Illegal sand mining poses threat to river, bridges

May 16, 2010 05:18 pm | Updated 05:18 pm IST - DINDIGUL:

Illegal sand mining taken up on Sandhanavarthini River at Kulathur near Dindigul on Saturday. Photo: G. Karthikeyan.

Illegal sand mining taken up on Sandhanavarthini River at Kulathur near Dindigul on Saturday. Photo: G. Karthikeyan.

Rampant illegal sand mining being taken up in large scale, that too in broad day light, on Sandhanavarthini River poses grave threat to bridges constructed across culverts and prime roads, cultivable lands in rain fed areas and irrigation wells.

Neither the government officials nor elected representatives of local bodies pay attention to it. Even local people too do not object to these illegal activities without realising that such activities will ultimately affect their livelihood.

Earlier, sand lifters used to lift sand from the interior parts of the river either at dusk or at night discreetly using bullock carts or mini goods carrier vehicles. With not even a reprimand either from revenue or from mining officials, sand lifters do all the processing work including collection, stone removal and sieving on the river bed and dispatch the finished product leisurely in lorries to the respective destination.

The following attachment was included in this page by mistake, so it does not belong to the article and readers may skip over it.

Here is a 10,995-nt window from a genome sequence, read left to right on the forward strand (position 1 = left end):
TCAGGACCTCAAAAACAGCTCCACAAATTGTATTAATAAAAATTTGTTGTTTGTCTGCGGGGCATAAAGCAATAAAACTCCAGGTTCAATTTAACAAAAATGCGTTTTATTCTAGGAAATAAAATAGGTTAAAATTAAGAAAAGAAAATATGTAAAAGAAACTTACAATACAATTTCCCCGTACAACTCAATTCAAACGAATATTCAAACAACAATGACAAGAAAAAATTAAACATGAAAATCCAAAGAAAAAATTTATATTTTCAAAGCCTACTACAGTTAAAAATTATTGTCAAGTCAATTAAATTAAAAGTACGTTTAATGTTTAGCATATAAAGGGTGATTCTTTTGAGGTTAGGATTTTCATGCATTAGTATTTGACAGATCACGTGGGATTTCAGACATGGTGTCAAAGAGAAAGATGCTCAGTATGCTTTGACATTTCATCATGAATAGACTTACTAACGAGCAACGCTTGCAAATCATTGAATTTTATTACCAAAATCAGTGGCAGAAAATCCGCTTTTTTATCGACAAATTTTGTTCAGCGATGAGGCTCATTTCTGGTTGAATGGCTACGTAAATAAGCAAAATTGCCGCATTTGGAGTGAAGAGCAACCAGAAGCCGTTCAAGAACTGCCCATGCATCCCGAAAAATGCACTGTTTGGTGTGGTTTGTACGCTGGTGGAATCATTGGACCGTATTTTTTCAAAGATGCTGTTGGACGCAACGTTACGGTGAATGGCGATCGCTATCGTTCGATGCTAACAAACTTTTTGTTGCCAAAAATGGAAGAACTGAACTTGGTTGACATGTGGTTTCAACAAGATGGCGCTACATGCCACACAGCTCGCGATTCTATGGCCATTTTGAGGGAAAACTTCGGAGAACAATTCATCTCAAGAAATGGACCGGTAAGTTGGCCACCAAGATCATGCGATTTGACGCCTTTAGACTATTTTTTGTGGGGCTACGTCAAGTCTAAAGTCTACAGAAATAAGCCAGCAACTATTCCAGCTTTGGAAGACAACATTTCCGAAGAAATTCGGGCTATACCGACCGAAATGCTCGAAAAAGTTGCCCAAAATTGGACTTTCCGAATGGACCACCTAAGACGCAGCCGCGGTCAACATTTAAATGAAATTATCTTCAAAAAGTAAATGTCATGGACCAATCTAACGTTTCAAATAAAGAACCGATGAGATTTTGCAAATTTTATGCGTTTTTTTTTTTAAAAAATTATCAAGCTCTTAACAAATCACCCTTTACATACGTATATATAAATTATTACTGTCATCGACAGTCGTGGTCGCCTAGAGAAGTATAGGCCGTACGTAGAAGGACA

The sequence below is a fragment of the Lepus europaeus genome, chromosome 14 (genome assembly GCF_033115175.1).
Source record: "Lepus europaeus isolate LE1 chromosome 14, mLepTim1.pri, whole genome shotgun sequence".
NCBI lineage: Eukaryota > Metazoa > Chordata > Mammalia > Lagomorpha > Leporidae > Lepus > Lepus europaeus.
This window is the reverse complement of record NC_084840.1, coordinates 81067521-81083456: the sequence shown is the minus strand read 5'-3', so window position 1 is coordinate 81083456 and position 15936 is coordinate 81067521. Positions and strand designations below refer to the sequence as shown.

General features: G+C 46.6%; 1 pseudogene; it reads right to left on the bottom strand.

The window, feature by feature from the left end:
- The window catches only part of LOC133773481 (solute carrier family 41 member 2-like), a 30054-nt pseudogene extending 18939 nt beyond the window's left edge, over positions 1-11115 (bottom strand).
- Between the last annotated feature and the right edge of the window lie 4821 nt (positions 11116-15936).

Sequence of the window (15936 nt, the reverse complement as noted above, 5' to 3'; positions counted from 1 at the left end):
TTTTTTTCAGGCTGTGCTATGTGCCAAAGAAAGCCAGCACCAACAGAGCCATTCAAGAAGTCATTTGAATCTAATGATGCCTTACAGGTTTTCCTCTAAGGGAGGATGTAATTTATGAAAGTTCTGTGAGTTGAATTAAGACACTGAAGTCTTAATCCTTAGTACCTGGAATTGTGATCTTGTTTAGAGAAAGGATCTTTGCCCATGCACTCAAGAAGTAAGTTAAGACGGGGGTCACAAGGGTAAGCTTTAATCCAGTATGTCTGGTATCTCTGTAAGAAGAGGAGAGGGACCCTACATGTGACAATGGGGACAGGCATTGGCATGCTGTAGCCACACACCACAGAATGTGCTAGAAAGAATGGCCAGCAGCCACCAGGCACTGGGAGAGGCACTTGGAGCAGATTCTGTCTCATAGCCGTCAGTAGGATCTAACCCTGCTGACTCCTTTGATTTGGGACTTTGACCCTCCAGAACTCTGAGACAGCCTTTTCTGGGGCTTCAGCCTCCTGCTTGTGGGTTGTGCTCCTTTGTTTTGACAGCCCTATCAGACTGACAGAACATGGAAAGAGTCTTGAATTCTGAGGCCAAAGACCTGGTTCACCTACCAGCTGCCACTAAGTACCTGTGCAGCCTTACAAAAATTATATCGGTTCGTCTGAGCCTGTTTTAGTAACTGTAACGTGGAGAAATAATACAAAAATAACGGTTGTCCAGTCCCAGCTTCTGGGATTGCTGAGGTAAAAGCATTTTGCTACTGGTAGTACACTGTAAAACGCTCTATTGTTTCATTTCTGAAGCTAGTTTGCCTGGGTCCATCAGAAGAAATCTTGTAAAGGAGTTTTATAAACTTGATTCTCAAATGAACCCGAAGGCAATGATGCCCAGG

Even elected representatives do not care to realise its adverse impact and take steps to prevent this hazard.

The abundant lenience of the officials and representatives encourages sand lifters to start lifting sand even near the main road in Kulathur without fear. All rules on sand lifting near the bridge area in order to keep the pillars and abutment safe are flouted as they lift large quantity of sand near the bridge, said environmentalists. “This illegal exercise will cause a grave threat to the river environment and severe damage to the bridge.”

Now, the river bed near Kulauthur is full of large pits. The worst affected are farmers. Flow of rainwater in the river recharges irrigation wells that irrigate at least one rain fed crop per year. Sand mining wipes out their last hope also.

Top soil is a non-renewable resource. The river bed sans sand does not retain water and allow it to flow towards dam without recharging ground water table and irrigation wells. In the long run, it will cripple the economic development of rural areas parlaying even rain-fed agriculture activities, they stated.

Originated from Sirumalai, Sandhanavarthini River passes through Sanarpatti, Eriyode, Kulathur and several villages and hamlets and finally confluence with Kudaganar River.

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